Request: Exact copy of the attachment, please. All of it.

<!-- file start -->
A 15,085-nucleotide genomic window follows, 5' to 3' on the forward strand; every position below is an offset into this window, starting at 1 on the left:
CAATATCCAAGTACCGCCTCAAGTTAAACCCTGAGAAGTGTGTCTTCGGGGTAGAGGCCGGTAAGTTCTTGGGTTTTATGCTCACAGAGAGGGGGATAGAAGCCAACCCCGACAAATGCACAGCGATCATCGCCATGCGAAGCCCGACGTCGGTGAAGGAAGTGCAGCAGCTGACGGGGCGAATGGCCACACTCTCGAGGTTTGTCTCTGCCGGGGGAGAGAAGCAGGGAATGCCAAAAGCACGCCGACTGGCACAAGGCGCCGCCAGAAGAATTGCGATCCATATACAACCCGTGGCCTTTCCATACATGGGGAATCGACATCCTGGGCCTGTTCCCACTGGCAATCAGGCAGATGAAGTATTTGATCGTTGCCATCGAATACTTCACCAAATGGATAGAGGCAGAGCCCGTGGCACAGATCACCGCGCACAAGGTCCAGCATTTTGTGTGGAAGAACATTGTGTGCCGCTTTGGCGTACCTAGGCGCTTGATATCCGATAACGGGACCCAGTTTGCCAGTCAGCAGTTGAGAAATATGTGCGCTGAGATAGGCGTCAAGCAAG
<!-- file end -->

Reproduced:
A 15,085-nucleotide genomic window follows, 5' to 3' on the forward strand; every position below is an offset into this window, starting at 1 on the left:
CAATATCCAAGTACCGCCTCAAGTTAAACCCTGAGAAGTGTGTCTTCGGGGTAGAGGCCGGTAAGTTCTTGGGTTTTATGCTCACAGAGAGGGGGATAGAAGCCAACCCCGACAAATGCACAGCGATCATCGCCATGCGAAGCCCGACGTCGGTGAAGGAAGTGCAGCAGCTGACGGGGCGAATGGCCACACTCTCGAGGTTTGTCTCTGCCGGGGGAGAGAAGCAGGGAATGCCAAAAGCACGCCGACTGGCACAAGGCGCCGCCAGAAGAATTGCGATCCATATACAACCCGTGGCCTTTCCATACATGGGGAATCGACATCCTGGGCCTGTTCCCACTGGCAATCAGGCAGATGAAGTATTTGATCGTTGCCATCGAATACTTCACCAAATGGATAGAGGCAGAGCCCGTGGCACAGATCACCGCGCACAAGGTCCAGCATTTTGTGTGGAAGAACATTGTGTGCCGCTTTGGCGTACCTAGGCGCTTGATATCCGATAACGGGACCCAGTTTGCCAGTCAGCAGTTGAGAAATATGTGCGCTGAGATAGGCGTCAAGCAAG